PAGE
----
UFC 246: Is Conor McGregor still 'Notorious' or fighting to stay relevant?
"The MMA industry is such a forgetful game. One guy can win and they're top of the world, and then a guy can have a loss and he's at the bottom."
That was Conor McGregor, getting philosophical on his YouTube channel before his first bout since October 2018 - against Donald Cerrone in the welterweight division at UFC 246 in Las Vegas on Sunday.
So is this a fight to stay relevant?
There have been some suggestions McGregor has been losing fans at home in Ireland - but ticket sales for this fight show he remains a big draw in the sport.
And considering prices reportedly start at about $300 (£230), it seems the McGregor game is still very lucrative.
Two of those other three top-selling Vegas gates - UFC 229 (v Khabib Nurmagomedov) and UFC 194 (v Jose Aldo) - featured the Irishman at the top of the bill too.
Indeed, it was at the latter, in 2015, that McGregor knocked out his Brazilian opponent in just 13 seconds to become the UFC featherweight champion for the first time - arguably the zenith of his storied career.
He has also been involved in the two biggest UFC pay-per-view events by buy-rate according to Statista - UFC 229 and UFC 202, when he fought Nate Diaz.
MMA reporter Simon Head says that McGregor "continues to enjoy huge support among MMA fans," as well as from the UFC itself.
"[The UFC] - along with their broadcast partner ESPN - see him as the biggest pay-per-view draw in the sport," he says.
But a recent survey by advisory firm Teneo Ireland suggested he might have fallen off the map a bit in his homeland.
The top line - that only 2% of the country's population admired McGregor more than any other Irish athlete - was reported in the Irish Mirror under the headline "Notorious' popularity among Irish fans nose-dives".
There are a few theories why McGregor might not be as admired as he was.
First, 15 months is a long time between fights. As Head says: "For all the hype and bombast surrounding his return, the cold hard facts are that the Irishman hasn't tasted success in the UFC for more than three years."
Head says McGregor "desperately needs a win," if he wants to achieve his goal of becoming a UFC champion again. For Head, McGregor faces, "a fight not for relevance, but for legitimacy."
"With his nemesis [Nurmagomedov] at the top of the lightweight division and a host of bigger, stronger, harder-hitting fighters at welterweight, he faces a huge test as he bids to return to the top of the sport."
Secondly, there have been a few incidents outside the octagon that have not helped his standing.
In November 2019, McGregor was convicted of assaulting a man in a Dublin pub, where he had been promoting his own brand of whiskey.
In an interview with ESPN last August, he said: "In reality, it doesn't matter what happened there. I was in the wrong. That man deserved to enjoy his time in the pub without it having to end the way it did."
A month prior to that incident, it was alleged McGregor had smashed a fan's phone in Miami, but charges were dropped by Florida prosecutors.
And then there was the build-up to his fight with Nurmagomedov. In July 2018, he avoided jail after pleading guilty in a US court to disorderly conduct after throwing a metal trolley at a bus window at a UFC event.
McGregor thanked the court for allowing him to move on and also thanked his "friends, family and fans".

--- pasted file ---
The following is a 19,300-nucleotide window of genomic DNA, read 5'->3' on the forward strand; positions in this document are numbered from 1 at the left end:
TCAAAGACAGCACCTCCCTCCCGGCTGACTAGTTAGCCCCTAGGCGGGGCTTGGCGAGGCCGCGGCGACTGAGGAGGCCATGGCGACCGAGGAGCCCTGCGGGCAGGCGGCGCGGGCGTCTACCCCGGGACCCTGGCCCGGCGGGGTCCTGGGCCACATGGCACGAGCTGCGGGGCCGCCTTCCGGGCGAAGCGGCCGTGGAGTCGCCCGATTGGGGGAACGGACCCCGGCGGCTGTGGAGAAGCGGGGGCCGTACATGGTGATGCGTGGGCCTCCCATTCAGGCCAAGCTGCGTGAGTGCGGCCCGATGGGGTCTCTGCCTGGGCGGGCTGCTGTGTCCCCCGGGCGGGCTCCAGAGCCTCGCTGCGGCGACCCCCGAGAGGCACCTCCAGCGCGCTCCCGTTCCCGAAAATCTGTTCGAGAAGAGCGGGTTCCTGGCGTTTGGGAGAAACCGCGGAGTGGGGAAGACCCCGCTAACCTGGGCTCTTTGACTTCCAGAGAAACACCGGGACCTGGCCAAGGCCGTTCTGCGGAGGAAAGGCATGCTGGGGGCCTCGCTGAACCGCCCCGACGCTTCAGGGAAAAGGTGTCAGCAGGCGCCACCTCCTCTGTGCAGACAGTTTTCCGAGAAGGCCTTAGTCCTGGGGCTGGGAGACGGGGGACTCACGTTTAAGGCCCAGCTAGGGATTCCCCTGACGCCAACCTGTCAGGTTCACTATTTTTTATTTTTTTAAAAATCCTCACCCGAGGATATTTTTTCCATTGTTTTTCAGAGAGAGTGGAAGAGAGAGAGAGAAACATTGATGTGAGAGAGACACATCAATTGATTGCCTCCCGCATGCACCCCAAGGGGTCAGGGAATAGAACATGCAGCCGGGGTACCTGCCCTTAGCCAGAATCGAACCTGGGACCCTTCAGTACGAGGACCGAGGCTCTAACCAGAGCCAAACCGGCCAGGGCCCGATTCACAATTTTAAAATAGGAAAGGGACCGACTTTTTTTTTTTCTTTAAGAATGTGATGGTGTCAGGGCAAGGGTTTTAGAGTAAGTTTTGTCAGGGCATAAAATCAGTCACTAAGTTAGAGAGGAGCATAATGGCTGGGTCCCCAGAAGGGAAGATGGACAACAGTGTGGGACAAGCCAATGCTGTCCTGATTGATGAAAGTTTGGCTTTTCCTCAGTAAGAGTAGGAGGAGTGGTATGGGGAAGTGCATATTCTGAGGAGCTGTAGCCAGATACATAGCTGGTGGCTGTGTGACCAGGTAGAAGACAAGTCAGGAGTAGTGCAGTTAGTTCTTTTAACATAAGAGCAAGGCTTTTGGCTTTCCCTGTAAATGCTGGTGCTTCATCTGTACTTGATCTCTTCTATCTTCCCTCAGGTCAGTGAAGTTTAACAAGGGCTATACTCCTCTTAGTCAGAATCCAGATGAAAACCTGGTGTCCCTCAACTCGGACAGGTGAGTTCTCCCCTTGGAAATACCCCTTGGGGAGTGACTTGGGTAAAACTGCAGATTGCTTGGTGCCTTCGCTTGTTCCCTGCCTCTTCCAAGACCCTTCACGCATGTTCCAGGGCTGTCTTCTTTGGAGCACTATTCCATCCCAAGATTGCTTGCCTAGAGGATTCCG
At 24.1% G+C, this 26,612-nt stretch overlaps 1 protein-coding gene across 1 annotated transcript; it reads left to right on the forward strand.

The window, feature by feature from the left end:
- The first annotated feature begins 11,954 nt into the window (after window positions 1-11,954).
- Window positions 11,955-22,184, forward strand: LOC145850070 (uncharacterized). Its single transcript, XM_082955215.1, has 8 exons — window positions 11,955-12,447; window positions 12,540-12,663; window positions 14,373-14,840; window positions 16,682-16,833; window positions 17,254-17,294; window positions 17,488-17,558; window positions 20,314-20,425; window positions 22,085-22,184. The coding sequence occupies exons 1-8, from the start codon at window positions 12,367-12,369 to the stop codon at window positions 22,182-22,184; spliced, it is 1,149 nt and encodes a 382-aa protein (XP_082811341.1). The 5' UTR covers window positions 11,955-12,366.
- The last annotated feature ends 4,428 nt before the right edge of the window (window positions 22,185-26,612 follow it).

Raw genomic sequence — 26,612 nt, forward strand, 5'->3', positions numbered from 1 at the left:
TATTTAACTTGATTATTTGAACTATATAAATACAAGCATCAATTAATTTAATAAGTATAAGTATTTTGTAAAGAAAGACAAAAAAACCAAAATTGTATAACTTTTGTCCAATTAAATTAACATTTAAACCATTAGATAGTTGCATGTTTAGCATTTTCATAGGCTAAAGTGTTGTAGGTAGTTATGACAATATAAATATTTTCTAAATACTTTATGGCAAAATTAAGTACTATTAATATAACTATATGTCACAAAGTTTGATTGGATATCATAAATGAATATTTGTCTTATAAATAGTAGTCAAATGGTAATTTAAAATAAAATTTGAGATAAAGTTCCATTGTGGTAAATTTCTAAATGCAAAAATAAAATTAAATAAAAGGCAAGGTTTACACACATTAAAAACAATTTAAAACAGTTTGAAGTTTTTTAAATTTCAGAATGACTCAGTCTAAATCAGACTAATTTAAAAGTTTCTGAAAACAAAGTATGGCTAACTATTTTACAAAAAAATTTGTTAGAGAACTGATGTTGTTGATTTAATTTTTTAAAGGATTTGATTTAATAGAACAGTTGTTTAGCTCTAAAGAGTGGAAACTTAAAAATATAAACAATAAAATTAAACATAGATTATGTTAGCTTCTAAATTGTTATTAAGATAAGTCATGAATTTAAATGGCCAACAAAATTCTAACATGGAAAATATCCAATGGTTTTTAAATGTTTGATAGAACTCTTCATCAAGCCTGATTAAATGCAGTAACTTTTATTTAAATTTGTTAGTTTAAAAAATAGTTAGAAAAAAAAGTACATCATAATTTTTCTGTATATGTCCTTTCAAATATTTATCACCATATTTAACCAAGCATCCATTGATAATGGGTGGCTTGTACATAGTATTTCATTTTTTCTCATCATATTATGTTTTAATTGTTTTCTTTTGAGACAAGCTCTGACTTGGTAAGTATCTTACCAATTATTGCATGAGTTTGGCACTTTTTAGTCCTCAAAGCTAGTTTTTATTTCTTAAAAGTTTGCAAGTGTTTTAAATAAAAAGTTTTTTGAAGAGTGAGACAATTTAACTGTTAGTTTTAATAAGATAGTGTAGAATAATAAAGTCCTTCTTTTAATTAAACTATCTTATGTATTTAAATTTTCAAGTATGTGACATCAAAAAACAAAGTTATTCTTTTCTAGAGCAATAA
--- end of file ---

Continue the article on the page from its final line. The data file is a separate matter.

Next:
But that didn't inspire a change if approach before his subsequent bout with Nurmagomedov.
He insulted his Muslim opponent after he refused the offer of an alcoholic drink, and also referred to him as a "smelly Dagestani rat".
At the time, Myles Price - one of McGregor's former team-mates - said in an interview with USA Today that he thought McGregor's behaviour was losing him fans.
"A lot of people think, like me, that he is not really good for Ireland because of the way he goes on and he makes us look bad," he said.
It was nothing new for McGregor, who had attracted allegations of racism before his fight with Floyd Mayweather in 2017 when he compared the American boxer's security to "juiced-up monkeys".
In 2015 he called German fighter Dennis Siver a Nazi and goaded Brazilian fighter Aldo by saying that, in previous times, he would have "invaded his favela on horseback and killed anyone who wasn't fit to work".
If his brash style has always been part of the McGregor persona perhaps, for a lot of people, it has started to pall.
What does McGregor think?
In a recent interview with Severe MMA, Sean Sheehan put the question directly to the man himself. Perhaps unsurprisingly, McGregor wasn't in any mood to entertain talk of a drop in support.
"It's all baloney, man!" he said, adding: "I wish everyone well trying to spread mad narratives like that."
In the same interview, McGregor said: "I walk in the streets, and there's nothing but love and support. I come to fight, I come to entertain and I come to put on a show for the fans."
His coach, John Kavanagh, concurred in a recent interview on MMA Fighting's podcast.
"I'd love for people to spend a little bit of time, like I do, driving through town with Conor or having to call into a shop with Conor, and being mobbed for selfies and people shaking his hand and congratulating him," he said.
Still, McGregor has definitely been striking a more reflective tone recently.
In his recent interview with the Mac Life, he spoke about regaining focus.
"I've not been committed for a while, up until about a year ago," he said. "I'm back in my old frame of mind. I want consistency, competition… I'm going to remind everyone and then continue to climb."
As Head says: "Love him or loathe him, his story will be as compelling as ever as he attempts to prove the doubters wrong and reach the summit once again."